φ (K/min)Tg/KTx/KΔTx/KTp/K
570376158764
1070876658771
2071577661780
4072378360785

Table 2.

Thermal values obtained from DSC curves for rapidly solidified Cu50Zr40Ni5Al5 amorphous ribbons manufactured at wheel speed of 35 ms-1 at different heating rates.

The activation energy (E) for glass transition or crystallisation is commonly estimated by the Kissinger [18] equation. The Eq. (1) is given below. To calculate activation energy of the amorphous alloys with this equation, it is necessary to use data from different heating rates of the alloy

ln(ϕT2)=ERT+AE1

where Tis the specific temperature, glass transition temperature (Tg), crystallisation temperature (Tx), or peak temperature (Tp), of crystallisation, φis the heating rate, Ris the gas constant (8.314 J/mol K), Eis the activation energy, Ais a constant. By plotting ln(φ/T2) versus 1/(RT), nearly a straight line is obtained. From the slope of this straight line, the activation energies Eg, Exor Epare calculated using the certain peak temperatures (Tg, Tx, Tp). Figure 4 shows the Kissenger plots of Cu50Zr40Ni5Al5 ribbon alloy produced at wheel speed of 35 ms-1. From the Kissenger plots, the activation energies of Eg, Exand Epare determined 421.35 (±12), 432.26 (±9) and 403.05 (±6) kJ/mol, respectively. These values are very high compared with previous studies whose activation energies are Ex =393, Ep =381 kJ/mol for Cu50Zr40Ni5Al5 alloy [7], Eg= 357, Ex =297, Ep= 289 kJ/mol for Cu52.5Zr11.5Ti30Ni6 [19] and Eg= 377, Ex= 307, Ep =340 kJ/mol for Cu45Zr45Ag7Al3 alloy [20]. On the other hand, it is also possible to mention that the amorphous Cu50Zr40Ni5Al5 alloy has very high thermodynamic stability with Ex= 432.26 kJ/mol value compared with previous works.

Figure 4.

Kissinger plots of the amorphous Cu50Zr40Ni5Al5 alloy produced at wheel speed of 35 ms-1.

The annealing of the amorphous alloys is a significant process to characterise their crystallisation behaviour. Thus, it might be revealed that the amorphous structure transforms into what kind of crystalline phases with increasing annealing temperature. For this purpose, the melt‐spun ribbon of Cu50Zr40Ni5Al5 alloy synthesised at wheel speed of 35 ms-1 was annealed in the temperature range of 300–800°C for 30 min. Figure 5 shows the XRD patterns of Cu50Zr40Ni5Al5 alloy after annealing. According to Figure 5, before exothermic reaction, the XRD pattern of Cu50Zr40Ni5Al5 alloy with annealed of 300°C exhibits fully an amorphous structure. After the annealing temperature of 580°C, intermetallic phases with sharp diffraction peaks have been obtained from the amorphous matrix and fully crystallisation of the amorphous phase. This result is in good agreement with crystallisation peak in DSC traces which is above 503°C. The obtained phases in the XRD spectrum were marked by symbols and indexed as cubic‐AlCu2Zr with lattice parameters, a = b = c = 6215 Å, orthorhombic‐Cu10Zr7 with lattice parameters, a = 9347; b = 9322; c = 12,976 Å, tetragonal‐Zr2Cu with lattice parameters, a = 3220; b = 3220; c = 11,183 Å and f.c.c‐Cu with lattice parameters, a = b = c = 3615 Å. These phases were also observed in previous works after a similar annealing process for Cu‐based amorphous alloys [7, 2022]. Number of the crystalline peaks which belongs to AlCu2Z, Cu10Zr7, Zr2Cu and Cu phases was increased by increasing annealing temperature (800°C), as shown in Figure 5.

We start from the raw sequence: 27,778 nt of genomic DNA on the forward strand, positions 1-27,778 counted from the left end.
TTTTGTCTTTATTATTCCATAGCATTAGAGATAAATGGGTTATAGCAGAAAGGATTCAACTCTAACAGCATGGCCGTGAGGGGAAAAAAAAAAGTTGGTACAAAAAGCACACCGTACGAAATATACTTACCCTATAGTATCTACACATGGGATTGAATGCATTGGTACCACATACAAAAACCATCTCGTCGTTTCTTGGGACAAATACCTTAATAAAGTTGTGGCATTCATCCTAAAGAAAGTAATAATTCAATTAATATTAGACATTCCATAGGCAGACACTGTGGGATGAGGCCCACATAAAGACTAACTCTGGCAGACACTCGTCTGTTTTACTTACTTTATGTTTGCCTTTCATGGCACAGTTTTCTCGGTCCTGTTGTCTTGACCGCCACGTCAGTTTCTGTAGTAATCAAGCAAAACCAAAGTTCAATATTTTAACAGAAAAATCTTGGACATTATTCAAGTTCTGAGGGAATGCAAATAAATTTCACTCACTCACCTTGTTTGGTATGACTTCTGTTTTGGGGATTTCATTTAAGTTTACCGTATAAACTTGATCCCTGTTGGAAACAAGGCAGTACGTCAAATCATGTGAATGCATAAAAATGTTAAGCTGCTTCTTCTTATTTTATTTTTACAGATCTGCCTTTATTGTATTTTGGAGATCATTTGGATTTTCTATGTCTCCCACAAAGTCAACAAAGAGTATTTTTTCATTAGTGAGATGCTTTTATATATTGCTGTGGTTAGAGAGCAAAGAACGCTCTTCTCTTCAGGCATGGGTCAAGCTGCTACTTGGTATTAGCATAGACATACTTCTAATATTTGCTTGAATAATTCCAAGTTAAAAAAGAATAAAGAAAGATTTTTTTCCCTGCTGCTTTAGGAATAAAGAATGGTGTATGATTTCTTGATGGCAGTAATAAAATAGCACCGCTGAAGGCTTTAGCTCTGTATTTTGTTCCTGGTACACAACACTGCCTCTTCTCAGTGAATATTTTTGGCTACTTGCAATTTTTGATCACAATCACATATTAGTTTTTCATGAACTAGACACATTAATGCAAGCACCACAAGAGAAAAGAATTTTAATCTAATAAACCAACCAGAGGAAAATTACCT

Figure 5.

XRD pattern of the melt‐spun ribbon of Cu50Zr40Ni5Al5 alloy manufactured at a wheel speed of 35 ms-1 and annealed in the temperature range of 200–800°C for 30 min.